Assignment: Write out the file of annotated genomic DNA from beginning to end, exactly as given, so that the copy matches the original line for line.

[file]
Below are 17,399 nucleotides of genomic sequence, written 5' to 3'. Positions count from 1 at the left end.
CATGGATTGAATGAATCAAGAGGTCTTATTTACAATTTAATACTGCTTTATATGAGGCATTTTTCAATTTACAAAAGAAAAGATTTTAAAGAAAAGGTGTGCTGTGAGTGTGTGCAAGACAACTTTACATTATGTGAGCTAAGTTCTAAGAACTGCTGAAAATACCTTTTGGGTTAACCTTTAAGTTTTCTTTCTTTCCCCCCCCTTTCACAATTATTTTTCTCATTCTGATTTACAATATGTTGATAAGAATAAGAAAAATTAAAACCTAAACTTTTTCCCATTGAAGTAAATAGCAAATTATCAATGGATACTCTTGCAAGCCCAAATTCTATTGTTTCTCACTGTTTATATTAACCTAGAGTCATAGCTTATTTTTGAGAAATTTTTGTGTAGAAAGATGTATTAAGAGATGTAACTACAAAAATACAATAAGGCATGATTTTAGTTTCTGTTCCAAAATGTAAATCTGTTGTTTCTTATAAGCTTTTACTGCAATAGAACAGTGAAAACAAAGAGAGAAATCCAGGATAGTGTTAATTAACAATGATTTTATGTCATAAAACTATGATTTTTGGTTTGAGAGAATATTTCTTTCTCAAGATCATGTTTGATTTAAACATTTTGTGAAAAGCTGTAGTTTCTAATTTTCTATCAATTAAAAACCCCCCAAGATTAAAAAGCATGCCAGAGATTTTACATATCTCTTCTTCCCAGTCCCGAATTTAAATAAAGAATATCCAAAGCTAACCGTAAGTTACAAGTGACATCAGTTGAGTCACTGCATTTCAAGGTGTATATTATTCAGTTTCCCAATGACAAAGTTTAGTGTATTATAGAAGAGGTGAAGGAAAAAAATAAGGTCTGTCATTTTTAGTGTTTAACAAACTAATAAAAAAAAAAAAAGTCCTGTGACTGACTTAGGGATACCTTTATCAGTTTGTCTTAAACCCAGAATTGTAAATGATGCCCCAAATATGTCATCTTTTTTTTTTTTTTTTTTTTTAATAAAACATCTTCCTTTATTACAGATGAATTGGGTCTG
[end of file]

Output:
Below are 17,399 nucleotides of genomic sequence, written 5' to 3'. Positions count from 1 at the left end.
CATGGATTGAATGAATCAAGAGGTCTTATTTACAATTTAATACTGCTTTATATGAGGCATTTTTCAATTTACAAAAGAAAAGATTTTAAAGAAAAGGTGTGCTGTGAGTGTGTGCAAGACAACTTTACATTATGTGAGCTAAGTTCTAAGAACTGCTGAAAATACCTTTTGGGTTAACCTTTAAGTTTTCTTTCTTTCCCCCCCCTTTCACAATTATTTTTCTCATTCTGATTTACAATATGTTGATAAGAATAAGAAAAATTAAAACCTAAACTTTTTCCCATTGAAGTAAATAGCAAATTATCAATGGATACTCTTGCAAGCCCAAATTCTATTGTTTCTCACTGTTTATATTAACCTAGAGTCATAGCTTATTTTTGAGAAATTTTTGTGTAGAAAGATGTATTAAGAGATGTAACTACAAAAATACAATAAGGCATGATTTTAGTTTCTGTTCCAAAATGTAAATCTGTTGTTTCTTATAAGCTTTTACTGCAATAGAACAGTGAAAACAAAGAGAGAAATCCAGGATAGTGTTAATTAACAATGATTTTATGTCATAAAACTATGATTTTTGGTTTGAGAGAATATTTCTTTCTCAAGATCATGTTTGATTTAAACATTTTGTGAAAAGCTGTAGTTTCTAATTTTCTATCAATTAAAAACCCCCCAAGATTAAAAAGCATGCCAGAGATTTTACATATCTCTTCTTCCCAGTCCCGAATTTAAATAAAGAATATCCAAAGCTAACCGTAAGTTACAAGTGACATCAGTTGAGTCACTGCATTTCAAGGTGTATATTATTCAGTTTCCCAATGACAAAGTTTAGTGTATTATAGAAGAGGTGAAGGAAAAAAATAAGGTCTGTCATTTTTAGTGTTTAACAAACTAATAAAAAAAAAAAAAGTCCTGTGACTGACTTAGGGATACCTTTATCAGTTTGTCTTAAACCCAGAATTGTAAATGATGCCCCAAATATGTCATCTTTTTTTTTTTTTTTTTTTTTAATAAAACATCTTCCTTTATTACAGATGAATTGGGTCTG